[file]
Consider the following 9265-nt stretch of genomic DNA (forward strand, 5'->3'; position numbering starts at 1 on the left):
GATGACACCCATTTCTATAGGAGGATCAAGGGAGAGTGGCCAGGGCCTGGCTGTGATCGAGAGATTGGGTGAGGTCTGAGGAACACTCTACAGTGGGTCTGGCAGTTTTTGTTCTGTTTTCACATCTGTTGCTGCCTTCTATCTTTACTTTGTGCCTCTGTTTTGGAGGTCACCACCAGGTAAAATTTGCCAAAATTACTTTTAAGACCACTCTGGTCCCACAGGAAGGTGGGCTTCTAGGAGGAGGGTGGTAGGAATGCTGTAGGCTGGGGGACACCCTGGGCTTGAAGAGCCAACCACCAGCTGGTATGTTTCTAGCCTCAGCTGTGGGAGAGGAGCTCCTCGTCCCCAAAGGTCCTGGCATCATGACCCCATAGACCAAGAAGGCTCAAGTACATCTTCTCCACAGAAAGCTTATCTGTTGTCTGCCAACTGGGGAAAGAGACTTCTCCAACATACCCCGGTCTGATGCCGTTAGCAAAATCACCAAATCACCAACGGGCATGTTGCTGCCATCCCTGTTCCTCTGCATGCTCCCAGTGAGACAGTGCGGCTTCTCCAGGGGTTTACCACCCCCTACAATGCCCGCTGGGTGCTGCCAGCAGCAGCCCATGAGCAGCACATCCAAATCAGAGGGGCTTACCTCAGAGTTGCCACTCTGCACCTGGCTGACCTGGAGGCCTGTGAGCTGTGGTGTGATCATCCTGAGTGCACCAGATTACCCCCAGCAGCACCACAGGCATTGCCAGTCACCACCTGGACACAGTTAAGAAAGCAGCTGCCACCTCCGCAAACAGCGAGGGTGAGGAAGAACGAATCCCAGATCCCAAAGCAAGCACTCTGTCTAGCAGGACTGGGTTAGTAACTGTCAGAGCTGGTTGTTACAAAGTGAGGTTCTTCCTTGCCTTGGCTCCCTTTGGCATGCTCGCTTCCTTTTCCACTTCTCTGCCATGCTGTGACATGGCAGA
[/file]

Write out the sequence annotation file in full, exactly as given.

Consider the following 9265-nt stretch of genomic DNA (forward strand, 5'->3'; position numbering starts at 1 on the left):
GATGACACCCATTTCTATAGGAGGATCAAGGGAGAGTGGCCAGGGCCTGGCTGTGATCGAGAGATTGGGTGAGGTCTGAGGAACACTCTACAGTGGGTCTGGCAGTTTTTGTTCTGTTTTCACATCTGTTGCTGCCTTCTATCTTTACTTTGTGCCTCTGTTTTGGAGGTCACCACCAGGTAAAATTTGCCAAAATTACTTTTAAGACCACTCTGGTCCCACAGGAAGGTGGGCTTCTAGGAGGAGGGTGGTAGGAATGCTGTAGGCTGGGGGACACCCTGGGCTTGAAGAGCCAACCACCAGCTGGTATGTTTCTAGCCTCAGCTGTGGGAGAGGAGCTCCTCGTCCCCAAAGGTCCTGGCATCATGACCCCATAGACCAAGAAGGCTCAAGTACATCTTCTCCACAGAAAGCTTATCTGTTGTCTGCCAACTGGGGAAAGAGACTTCTCCAACATACCCCGGTCTGATGCCGTTAGCAAAATCACCAAATCACCAACGGGCATGTTGCTGCCATCCCTGTTCCTCTGCATGCTCCCAGTGAGACAGTGCGGCTTCTCCAGGGGTTTACCACCCCCTACAATGCCCGCTGGGTGCTGCCAGCAGCAGCCCATGAGCAGCACATCCAAATCAGAGGGGCTTACCTCAGAGTTGCCACTCTGCACCTGGCTGACCTGGAGGCCTGTGAGCTGTGGTGTGATCATCCTGAGTGCACCAGATTACCCCCAGCAGCACCACAGGCATTGCCAGTCACCACCTGGACACAGTTAAGAAAGCAGCTGCCACCTCCGCAAACAGCGAGGGTGAGGAAGAACGAATCCCAGATCCCAAAGCAAGCACTCTGTCTAGCAGGACTGGGTTAGTAACTGTCAGAGCTGGTTGTTACAAAGTGAGGTTCTTCCTTGCCTTGGCTCCCTTTGGCATGCTCGCTTCCTTTTCCACTTCTCTGCCATGCTGTGACATGGCAGA